Fred Goodwin knighthood 'hysteria' criticised


Viewpoints: Should Fred Goodwin have lost title?

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The decision to strip former Royal Bank of Scotland boss Fred Goodwin of his knighthood has been criticised by business and political figures.

Ex-Labour Chancellor Alistair Darling said the decision appeared to have been taken "on a whim", as Mr Goodwin was not the only banker to cause problems.

The Institute of Directors warned of creating "anti-business hysteria".

Mr Goodwin was RBS chief executive in 2008 when the bank's near-collapse prompted a £45bn taxpayer bailout.

The Queen cancelled and annulled the title on the advice of the forfeiture committee - whose members include top civil servants and the head Treasury lawyer - in a decision welcomed by party leaders.

'Obscure' process

It followed a clamour for Sir Fred to be stripped of the title, awarded for "services to banking" under the previous Labour government in 2004.

But Mr Darling, who as Labour chancellor led negotiations over the RBS bailout, said he was concerned about the "obscure" process used to annul the knighthood and said there should be a clear set of principles on which decisions are based.

Here in one of Scotland's smartest suburbs there is some sympathy for Fred Goodwin.

He was last seen late on Tuesday afternoon, sweeping out through the electronic gates of his large house in The Grange in a black Jaguar.

There are plenty of bankers behind the high walls of these tree-lined streets who feel that Mr Goodwin's treatment has been harsh.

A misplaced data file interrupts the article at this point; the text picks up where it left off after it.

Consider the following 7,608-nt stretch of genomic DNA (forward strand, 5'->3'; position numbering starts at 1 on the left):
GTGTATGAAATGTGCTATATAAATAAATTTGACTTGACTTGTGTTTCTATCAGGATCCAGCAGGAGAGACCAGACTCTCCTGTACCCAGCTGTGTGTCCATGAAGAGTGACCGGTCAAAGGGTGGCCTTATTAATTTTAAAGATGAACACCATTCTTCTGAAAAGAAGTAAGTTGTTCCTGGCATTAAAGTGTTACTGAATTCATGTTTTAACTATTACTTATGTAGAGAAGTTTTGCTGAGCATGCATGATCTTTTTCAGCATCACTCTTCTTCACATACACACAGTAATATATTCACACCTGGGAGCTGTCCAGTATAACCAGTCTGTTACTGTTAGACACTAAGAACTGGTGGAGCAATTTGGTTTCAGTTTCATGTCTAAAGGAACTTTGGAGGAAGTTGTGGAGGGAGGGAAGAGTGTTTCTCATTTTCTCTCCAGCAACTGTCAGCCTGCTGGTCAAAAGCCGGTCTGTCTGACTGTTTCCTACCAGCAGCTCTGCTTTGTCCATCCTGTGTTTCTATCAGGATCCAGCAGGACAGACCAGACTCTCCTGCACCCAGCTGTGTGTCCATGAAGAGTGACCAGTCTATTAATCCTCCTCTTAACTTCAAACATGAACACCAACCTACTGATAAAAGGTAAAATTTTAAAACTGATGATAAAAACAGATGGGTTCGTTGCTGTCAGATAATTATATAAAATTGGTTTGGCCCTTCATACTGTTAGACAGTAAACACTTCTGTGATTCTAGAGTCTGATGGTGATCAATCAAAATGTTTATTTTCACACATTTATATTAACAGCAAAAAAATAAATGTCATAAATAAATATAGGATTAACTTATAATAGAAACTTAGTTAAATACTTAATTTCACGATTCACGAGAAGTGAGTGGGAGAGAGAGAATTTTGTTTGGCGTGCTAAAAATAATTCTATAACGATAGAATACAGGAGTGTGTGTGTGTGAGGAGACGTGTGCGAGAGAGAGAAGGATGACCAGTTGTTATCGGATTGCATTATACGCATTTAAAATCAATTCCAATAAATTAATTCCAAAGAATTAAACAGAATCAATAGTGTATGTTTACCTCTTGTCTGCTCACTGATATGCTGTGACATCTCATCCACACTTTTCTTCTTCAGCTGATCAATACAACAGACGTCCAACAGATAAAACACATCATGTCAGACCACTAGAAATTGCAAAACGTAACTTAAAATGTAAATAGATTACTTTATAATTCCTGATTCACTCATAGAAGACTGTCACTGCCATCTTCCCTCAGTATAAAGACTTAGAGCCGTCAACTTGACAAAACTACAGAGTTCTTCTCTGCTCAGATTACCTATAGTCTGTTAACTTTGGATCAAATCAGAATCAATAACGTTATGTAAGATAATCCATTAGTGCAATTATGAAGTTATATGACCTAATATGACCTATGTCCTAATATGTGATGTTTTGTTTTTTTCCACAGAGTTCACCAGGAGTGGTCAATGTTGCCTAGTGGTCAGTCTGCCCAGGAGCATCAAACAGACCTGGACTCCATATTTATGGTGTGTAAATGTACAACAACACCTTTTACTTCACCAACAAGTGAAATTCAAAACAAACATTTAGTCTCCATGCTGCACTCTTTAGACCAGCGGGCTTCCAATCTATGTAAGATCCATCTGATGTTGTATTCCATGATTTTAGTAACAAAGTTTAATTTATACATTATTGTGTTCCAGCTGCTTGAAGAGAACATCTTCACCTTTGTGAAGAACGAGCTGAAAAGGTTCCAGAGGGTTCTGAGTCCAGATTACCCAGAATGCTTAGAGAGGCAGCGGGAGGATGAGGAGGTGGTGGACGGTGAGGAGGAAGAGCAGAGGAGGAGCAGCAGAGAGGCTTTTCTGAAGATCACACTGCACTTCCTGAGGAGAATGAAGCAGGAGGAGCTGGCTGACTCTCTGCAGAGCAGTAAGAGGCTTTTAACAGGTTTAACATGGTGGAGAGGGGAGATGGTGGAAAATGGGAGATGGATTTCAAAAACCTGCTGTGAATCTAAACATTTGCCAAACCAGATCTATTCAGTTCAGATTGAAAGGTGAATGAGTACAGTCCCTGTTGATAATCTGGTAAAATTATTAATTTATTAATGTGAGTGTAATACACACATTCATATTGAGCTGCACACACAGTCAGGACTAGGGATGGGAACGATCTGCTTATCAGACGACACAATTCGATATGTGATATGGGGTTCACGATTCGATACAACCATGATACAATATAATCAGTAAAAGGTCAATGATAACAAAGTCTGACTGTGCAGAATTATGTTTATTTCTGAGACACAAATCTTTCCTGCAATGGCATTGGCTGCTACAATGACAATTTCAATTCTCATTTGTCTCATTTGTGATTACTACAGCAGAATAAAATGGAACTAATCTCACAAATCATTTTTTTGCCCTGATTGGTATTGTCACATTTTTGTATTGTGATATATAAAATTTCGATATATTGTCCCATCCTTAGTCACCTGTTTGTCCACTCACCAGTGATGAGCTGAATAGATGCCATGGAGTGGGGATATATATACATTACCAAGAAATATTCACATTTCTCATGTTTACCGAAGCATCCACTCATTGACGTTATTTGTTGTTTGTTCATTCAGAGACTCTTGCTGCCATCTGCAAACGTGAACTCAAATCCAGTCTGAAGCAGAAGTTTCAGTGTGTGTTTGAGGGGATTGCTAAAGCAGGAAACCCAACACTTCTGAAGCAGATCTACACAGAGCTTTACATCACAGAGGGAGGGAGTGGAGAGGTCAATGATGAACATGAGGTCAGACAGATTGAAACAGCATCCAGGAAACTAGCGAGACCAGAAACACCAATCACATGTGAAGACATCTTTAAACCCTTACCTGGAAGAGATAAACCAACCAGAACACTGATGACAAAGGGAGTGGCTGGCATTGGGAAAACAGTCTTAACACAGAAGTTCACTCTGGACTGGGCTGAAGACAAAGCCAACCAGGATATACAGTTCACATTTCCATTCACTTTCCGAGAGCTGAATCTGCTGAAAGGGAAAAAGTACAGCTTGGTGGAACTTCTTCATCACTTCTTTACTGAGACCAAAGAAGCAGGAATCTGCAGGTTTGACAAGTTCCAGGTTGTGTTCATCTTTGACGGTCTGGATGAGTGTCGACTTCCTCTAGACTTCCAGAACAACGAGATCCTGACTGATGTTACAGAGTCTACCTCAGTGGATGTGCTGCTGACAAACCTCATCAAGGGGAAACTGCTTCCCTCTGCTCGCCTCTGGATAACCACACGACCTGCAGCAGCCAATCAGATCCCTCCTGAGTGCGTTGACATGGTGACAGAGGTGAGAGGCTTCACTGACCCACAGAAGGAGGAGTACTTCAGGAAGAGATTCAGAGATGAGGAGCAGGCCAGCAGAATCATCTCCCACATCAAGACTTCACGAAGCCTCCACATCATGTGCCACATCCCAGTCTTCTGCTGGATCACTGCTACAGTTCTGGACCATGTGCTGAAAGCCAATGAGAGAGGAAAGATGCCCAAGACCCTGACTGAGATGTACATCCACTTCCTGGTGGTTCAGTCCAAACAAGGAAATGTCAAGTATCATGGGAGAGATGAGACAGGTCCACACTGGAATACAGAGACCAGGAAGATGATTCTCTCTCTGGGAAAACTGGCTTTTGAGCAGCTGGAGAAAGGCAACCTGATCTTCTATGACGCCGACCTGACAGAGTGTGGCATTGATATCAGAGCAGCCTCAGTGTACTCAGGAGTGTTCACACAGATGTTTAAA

Yes, they say, he was an arrogant, hubristic dealmaker but at a time when arrogant, hubristic dealmakers were all the rage, feted by many of the same politicians who are now cheering his downfall.

As RBS chief executive, Mr Goodwin cemented Edinburgh's reputation as a financial powerhouse, to the delight of staff and shareholders who grew rich, on paper at least.

The Treasury was more than happy to take and spend the millions of pounds in taxes paid by RBS.

For others though, including some of the more old-fashioned bankers in the Scottish capital, many of whom lost fortunes when boom turned to bust, Fred Goodwin deserves the opprobrium.

He was the epitome, they argue, of what went wrong with banking, helping to turn an industry with a reputation for being safe, solid and secure into a casino.

Either way, when the crash came, Sir Fred had the furthest to fall.

He questioned the idea that the decision had been undertaken independently, telling the BBC: "Committees can see the way the wind is blowing. I think the minute he was referred, the outcome was inevitable.

"I'm not here to defend Sir Fred... I just think we're getting into awful trouble here if we go after people on a whim and we don't have a clear set of principles against which we can judge people, it's not right."

The Institute of Directors (IoD) warned of politicians creating "anti-business hysteria" over the matter. Its director-general Simon Walker told the BBC that removing a knighthood because "you don't approve of someone" without there being any criminal conduct "politicises the whole honours system".

In the past, only convicted criminals or people struck off professional bodies have had knighthoods taken away.

Former Confederation of British Industry chief Lord Digby Jones, a former trade minister under Labour, said there was "the faint whiff of the lynch mob on the village green" about the decision.

However, he added he did not disagree with the end result to strip the honour.

'Cabinet of millionaires'

Former Formula 1 motor racing world champion Sir Jackie Stewart - a friend of Mr Goodwin - said he thought the former bank boss had been made a scapegoat.

"No single person or even any single bank created the biggest financial recession in modern times," he said.

"To have this stripped I think is poor for the constitution and very dangerous for the future."

There were angry clashes in the Commons on Wednesday as Labour leader Ed Miliband pressed the prime minister to do more to make banks disclose how many employees were paid more than £1m.